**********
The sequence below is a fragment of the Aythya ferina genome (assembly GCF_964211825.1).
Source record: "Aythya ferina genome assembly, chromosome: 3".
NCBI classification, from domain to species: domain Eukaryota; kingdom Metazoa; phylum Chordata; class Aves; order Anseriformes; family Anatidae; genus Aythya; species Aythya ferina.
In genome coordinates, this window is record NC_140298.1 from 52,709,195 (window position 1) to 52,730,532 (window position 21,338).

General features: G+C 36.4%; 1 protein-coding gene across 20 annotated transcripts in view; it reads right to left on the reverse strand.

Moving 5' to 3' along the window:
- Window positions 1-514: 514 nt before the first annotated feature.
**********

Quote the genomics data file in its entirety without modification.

The sequence below is a fragment of the Aythya ferina genome (assembly GCF_964211825.1).
Source record: "Aythya ferina genome assembly, chromosome: 3".
NCBI classification, from domain to species: domain Eukaryota; kingdom Metazoa; phylum Chordata; class Aves; order Anseriformes; family Anatidae; genus Aythya; species Aythya ferina.
In genome coordinates, this window is record NC_140298.1 from 52,709,195 (window position 1) to 52,730,532 (window position 21,338).

General features: G+C 36.4%; 1 protein-coding gene across 20 annotated transcripts in view; it reads right to left on the reverse strand.

Moving 5' to 3' along the window:
- Window positions 1-514: 514 nt before the first annotated feature.